Modern testing kits use smaller blood samples with more accuracy. If you are sensitive to lancing, then look for a test kit that has variable lancing depths and uses the smallest sample sizes—the smaller the sample size, the shallower the lancet, and the less pain involved.
Disclaimer: most modern kits have improved to the point that the pain is minimum as standard.
How Many Times Can Lancets Be Used?
Most, if not all, manufacturers will recommend that you change your lancet after every use, and there is a good reason for that: profits.
From talking to experienced glucometer users, it is clear that you can get a few uses out of a lancet, and some even go for a week or two before changing. The only downside is that the lancets can become duller, but that is not a big deal for a simple finger prick.
Go with what you are comfortable with, and be sure to buy a device with lots of lancets if you are going to change them regularly. Also, check the cost of replacement lancets for when you run out.
Which Finger is Best to Check for Blood Sugar Levels?
The World Health Organization recommends using the ring or middle finger for tests. Don’t use the pinkie finger as it has the thinnest skin and will result in more pain. When you prick your finger with the lancet, you might have to squeeze your finger to release a droplet of blood so that you can complete the test.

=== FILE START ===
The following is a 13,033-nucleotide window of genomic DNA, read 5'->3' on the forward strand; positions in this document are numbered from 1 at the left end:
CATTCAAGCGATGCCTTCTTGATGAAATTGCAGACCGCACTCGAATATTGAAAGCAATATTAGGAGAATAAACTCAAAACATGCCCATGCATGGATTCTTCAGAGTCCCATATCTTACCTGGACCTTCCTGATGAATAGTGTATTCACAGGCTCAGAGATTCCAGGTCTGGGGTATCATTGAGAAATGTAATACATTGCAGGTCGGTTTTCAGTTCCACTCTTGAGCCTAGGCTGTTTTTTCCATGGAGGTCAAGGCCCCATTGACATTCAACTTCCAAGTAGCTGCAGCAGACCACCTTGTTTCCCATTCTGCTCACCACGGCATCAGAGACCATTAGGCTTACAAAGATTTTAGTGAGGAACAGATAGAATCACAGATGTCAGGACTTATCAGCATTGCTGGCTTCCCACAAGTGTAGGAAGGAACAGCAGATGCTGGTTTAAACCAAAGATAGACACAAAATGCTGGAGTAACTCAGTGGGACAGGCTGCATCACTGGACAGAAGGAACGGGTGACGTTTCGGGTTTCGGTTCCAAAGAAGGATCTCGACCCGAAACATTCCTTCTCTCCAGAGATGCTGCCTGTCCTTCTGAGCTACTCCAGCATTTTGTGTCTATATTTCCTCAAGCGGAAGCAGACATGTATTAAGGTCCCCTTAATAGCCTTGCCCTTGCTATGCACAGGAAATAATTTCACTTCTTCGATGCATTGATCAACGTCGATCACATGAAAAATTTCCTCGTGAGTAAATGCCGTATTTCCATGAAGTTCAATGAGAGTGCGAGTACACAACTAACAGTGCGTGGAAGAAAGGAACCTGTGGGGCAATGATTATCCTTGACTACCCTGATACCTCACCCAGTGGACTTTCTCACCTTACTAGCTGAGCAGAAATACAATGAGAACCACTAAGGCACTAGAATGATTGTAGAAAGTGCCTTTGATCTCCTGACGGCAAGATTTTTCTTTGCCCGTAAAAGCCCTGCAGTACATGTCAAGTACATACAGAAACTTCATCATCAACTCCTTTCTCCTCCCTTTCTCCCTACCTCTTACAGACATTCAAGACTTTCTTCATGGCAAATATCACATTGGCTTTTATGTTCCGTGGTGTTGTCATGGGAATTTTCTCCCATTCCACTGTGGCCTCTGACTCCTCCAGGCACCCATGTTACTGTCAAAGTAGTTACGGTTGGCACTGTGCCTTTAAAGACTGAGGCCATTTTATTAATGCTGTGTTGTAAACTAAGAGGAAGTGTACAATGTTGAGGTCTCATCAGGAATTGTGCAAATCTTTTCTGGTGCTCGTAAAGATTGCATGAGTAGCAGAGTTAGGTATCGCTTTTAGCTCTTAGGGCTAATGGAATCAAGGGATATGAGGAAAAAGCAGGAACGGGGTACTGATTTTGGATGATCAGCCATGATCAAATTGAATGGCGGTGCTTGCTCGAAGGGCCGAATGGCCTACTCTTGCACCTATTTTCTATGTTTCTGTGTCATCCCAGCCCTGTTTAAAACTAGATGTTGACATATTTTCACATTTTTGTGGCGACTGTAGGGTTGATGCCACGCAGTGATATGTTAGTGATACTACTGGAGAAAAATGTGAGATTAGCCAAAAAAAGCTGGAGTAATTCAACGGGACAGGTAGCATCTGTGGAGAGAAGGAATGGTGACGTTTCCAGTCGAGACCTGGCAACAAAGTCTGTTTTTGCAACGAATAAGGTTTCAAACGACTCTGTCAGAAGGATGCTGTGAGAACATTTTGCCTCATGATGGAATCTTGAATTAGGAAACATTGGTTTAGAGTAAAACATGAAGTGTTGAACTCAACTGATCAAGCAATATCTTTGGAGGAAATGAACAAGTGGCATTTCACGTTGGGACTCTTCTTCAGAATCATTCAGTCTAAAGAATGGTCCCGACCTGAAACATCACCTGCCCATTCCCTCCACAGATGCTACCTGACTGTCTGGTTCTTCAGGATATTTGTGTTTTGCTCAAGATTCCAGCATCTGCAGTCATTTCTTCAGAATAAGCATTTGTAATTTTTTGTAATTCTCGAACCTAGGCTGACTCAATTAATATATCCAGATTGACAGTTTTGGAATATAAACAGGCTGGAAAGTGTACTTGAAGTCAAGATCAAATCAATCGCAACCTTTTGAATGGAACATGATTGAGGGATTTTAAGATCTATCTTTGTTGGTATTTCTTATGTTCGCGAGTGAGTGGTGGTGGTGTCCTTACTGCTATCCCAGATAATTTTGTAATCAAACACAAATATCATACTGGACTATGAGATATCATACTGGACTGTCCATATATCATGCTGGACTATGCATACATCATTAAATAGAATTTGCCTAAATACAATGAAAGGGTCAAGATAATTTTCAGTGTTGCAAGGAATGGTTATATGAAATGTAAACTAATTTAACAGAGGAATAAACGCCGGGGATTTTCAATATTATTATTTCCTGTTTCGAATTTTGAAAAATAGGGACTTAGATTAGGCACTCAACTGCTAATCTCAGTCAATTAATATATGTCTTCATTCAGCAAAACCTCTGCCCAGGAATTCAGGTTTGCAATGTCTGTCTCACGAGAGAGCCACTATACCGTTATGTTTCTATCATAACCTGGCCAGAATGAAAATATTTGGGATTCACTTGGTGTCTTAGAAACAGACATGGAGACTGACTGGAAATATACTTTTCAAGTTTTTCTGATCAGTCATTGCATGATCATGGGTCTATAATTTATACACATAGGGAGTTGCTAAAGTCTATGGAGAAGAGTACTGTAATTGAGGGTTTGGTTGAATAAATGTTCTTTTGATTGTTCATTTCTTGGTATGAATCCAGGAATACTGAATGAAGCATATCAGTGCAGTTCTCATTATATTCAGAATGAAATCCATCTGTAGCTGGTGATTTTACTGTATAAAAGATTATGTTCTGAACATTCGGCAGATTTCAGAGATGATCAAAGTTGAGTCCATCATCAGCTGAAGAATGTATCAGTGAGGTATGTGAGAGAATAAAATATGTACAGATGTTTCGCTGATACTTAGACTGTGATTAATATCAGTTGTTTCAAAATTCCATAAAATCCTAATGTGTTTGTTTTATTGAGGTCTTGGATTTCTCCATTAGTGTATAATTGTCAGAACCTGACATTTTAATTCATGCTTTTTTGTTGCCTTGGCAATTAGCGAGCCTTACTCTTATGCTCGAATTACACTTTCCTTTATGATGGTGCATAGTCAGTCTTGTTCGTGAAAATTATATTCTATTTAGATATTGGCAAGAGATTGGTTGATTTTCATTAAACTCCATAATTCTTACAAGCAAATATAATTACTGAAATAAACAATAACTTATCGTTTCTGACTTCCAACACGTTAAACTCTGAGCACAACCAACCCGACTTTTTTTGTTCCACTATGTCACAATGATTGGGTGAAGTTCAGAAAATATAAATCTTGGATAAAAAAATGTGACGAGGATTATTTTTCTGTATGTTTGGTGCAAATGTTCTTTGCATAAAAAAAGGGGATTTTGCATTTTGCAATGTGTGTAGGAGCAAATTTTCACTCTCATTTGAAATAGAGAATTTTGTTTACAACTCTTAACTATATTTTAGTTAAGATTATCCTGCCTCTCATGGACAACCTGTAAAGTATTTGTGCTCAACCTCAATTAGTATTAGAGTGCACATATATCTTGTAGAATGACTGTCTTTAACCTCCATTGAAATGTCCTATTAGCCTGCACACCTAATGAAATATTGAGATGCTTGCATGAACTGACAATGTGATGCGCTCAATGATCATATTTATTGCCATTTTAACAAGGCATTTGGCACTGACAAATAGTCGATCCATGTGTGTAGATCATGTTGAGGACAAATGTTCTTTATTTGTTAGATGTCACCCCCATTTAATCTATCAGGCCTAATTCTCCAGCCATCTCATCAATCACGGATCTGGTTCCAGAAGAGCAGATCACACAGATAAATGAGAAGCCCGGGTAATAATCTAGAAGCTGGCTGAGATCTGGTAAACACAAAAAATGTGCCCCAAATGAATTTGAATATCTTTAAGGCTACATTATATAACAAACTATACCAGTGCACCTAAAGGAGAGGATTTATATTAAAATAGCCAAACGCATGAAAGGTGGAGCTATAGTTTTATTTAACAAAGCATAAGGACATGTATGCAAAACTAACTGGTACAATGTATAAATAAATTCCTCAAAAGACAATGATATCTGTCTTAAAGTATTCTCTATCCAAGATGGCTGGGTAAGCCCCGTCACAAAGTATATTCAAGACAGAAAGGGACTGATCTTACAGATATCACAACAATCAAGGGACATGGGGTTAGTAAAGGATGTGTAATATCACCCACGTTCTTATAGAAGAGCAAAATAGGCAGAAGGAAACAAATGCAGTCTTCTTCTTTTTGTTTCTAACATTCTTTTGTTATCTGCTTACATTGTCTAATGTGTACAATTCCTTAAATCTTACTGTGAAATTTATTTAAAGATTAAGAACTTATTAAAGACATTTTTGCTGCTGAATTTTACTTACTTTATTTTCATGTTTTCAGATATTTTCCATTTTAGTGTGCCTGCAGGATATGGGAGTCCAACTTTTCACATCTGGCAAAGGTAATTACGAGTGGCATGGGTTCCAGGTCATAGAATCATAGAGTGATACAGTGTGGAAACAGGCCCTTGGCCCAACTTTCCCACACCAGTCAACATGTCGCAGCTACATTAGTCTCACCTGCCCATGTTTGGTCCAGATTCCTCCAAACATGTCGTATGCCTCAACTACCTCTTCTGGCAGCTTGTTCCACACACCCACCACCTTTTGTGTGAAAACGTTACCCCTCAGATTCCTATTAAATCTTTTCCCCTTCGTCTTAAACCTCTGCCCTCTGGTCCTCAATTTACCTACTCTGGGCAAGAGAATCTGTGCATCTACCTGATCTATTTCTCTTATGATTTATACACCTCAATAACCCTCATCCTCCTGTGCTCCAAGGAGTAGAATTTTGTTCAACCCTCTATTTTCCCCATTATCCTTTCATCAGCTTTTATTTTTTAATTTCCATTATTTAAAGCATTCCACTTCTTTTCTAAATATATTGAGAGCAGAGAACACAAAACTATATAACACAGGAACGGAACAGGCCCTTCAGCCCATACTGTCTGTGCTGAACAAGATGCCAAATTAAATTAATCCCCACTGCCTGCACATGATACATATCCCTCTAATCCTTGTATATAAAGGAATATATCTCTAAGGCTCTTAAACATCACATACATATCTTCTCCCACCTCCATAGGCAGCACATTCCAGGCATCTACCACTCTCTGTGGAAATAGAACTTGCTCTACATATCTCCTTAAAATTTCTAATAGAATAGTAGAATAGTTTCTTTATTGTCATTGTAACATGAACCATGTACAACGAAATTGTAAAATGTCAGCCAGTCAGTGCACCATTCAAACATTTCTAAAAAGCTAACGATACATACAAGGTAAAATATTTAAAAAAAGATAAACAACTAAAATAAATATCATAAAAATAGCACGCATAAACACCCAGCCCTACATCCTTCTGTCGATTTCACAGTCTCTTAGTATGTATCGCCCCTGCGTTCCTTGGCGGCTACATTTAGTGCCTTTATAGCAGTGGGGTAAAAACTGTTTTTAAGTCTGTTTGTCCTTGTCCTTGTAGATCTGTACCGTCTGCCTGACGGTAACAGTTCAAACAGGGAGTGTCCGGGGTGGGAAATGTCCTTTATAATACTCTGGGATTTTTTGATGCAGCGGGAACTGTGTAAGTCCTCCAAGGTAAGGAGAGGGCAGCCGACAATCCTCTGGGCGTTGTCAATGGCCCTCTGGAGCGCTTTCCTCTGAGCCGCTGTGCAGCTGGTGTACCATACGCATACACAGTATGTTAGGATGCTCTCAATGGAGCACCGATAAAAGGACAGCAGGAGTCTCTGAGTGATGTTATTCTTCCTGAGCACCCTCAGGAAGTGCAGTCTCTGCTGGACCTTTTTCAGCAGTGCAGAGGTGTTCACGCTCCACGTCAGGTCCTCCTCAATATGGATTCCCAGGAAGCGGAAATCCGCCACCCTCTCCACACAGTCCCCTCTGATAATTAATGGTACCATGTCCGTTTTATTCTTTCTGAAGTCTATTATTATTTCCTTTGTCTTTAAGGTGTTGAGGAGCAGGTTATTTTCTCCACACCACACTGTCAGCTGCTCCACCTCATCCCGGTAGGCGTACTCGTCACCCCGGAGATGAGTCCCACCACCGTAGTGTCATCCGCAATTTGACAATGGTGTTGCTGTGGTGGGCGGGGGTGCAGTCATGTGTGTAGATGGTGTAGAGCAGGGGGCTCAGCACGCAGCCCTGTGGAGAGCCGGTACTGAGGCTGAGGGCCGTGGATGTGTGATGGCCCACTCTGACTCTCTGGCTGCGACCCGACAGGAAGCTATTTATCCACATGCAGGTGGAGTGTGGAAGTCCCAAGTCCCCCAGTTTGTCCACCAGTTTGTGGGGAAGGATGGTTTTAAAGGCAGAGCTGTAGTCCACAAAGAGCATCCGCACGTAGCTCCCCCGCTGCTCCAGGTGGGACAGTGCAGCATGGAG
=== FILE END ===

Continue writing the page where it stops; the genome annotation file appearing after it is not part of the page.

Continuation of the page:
Does Squeezing a Finger Change Blood Sugar Readings?
While you may have to squeeze a finger gently to release some blood, we discourage squeezing too hard. If you do, you can dilute your sample with plasma (tissue fluid), and you will not get an accurate reading.
If you find that you are having to squeeze your finger every time you are taking a blood sample, then it is time to adjust the lancet depth or invest in a test kit that has a variable lancet. It is better to prick deeper to get an accurate sample to read.
How Often Do You Need to Test Blood Sugar?
The amount of testing will depend on the reason for testing. If you do not have any underlying conditions, then you might only want to test once a day. However, if you have diabetes, you might have to test 4-10 times a day. You can take this as a rough guide, and we recommend that you consult your doctor to schedule your testing.